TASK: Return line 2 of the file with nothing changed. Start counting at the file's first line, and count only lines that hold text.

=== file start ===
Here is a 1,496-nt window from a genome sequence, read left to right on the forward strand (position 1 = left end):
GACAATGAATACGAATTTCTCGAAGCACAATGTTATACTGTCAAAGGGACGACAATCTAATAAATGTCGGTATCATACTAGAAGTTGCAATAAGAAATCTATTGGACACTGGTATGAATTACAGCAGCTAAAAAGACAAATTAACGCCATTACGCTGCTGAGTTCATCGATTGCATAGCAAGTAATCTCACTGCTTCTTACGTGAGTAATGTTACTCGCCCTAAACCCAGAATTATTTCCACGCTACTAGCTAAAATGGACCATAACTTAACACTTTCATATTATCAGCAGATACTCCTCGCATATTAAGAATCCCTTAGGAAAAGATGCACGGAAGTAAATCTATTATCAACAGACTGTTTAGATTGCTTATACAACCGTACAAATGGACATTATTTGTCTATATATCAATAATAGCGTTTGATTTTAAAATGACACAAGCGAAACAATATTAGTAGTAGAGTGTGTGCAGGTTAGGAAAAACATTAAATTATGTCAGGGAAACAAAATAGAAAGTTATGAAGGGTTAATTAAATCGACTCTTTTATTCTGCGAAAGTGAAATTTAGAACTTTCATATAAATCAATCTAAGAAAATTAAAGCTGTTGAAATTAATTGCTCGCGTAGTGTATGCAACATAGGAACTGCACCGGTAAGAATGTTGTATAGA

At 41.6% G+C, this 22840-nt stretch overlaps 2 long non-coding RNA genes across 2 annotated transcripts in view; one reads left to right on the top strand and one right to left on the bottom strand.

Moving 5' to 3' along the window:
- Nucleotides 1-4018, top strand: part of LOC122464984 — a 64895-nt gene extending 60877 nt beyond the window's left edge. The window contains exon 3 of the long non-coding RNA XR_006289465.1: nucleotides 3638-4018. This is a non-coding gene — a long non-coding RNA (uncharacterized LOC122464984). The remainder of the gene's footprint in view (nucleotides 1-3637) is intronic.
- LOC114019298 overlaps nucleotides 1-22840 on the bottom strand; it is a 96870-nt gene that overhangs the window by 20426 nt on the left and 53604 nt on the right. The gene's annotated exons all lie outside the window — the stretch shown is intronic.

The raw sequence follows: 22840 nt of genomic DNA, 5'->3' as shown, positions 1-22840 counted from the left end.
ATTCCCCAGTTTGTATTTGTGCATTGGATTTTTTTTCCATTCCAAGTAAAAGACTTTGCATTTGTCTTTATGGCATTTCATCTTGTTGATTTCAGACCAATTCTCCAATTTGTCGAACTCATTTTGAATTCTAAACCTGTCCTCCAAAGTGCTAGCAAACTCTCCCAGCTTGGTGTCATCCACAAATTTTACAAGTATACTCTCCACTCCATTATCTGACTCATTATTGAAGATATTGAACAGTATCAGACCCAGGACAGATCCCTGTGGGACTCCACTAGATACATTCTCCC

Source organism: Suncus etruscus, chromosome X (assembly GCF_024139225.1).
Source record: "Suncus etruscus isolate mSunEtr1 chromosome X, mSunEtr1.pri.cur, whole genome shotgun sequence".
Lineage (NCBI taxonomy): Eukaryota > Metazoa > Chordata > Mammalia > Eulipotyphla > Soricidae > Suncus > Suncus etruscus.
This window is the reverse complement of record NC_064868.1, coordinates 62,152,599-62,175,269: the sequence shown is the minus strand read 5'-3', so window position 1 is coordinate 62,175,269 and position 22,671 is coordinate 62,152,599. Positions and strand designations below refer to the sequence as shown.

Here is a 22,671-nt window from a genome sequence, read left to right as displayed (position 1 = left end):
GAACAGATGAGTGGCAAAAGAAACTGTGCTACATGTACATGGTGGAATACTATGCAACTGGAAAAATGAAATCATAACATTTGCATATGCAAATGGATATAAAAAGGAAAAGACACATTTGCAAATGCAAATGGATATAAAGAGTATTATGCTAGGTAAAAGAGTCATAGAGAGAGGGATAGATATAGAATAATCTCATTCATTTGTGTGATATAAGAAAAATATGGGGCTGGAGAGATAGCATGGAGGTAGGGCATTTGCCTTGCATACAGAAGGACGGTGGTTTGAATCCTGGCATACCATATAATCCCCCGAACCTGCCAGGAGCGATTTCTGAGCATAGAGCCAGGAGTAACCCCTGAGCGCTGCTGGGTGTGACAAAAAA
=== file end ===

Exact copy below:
GACAATGAATACGAATTTCTCGAAGCACAATGTTATACTGTCAAAGGGACGACAATCTAATAAATGTCGGTATCATACTAGAAGTTGCAATAAGAAATCTATTGGACACTGGTATGAATTACAGCAGCTAAAAAGACAAATTAACGCCATTACGCTGCTGAGTTCATCGATTGCATAGCAAGTAATCTCACTGCTTCTTACGTGAGTAATGTTACTCGCCCTAAACCCAGAATTATTTCCACGCTACTAGCTAAAATGGACCATAACTTAACACTTTCATATTATCAGCAGATACTCCTCGCATATTAAGAATCCCTTAGGAAAAGATGCACGGAAGTAAATCTATTATCAACAGACTGTTTAGATTGCTTATACAACCGTACAAATGGACATTATTTGTCTATATATCAATAATAGCGTTTGATTTTAAAATGACACAAGCGAAACAATATTAGTAGTAGAGTGTGTGCAGGTTAGGAAAAACATTAAATTATGTCAGGGAAACAAAATAGAAAGTTATGAAGGGTTAATTAAATCGACTCTTTTATTCTGCGAAAGTGAAATTTAGAACTTTCATATAAATCAATCTAAGAAAATTAAAGCTGTTGAAATTAATTGCTCGCGTAGTGTATGCAACATAGGAACTGCACCGGTAAGAATGTTGTATAGA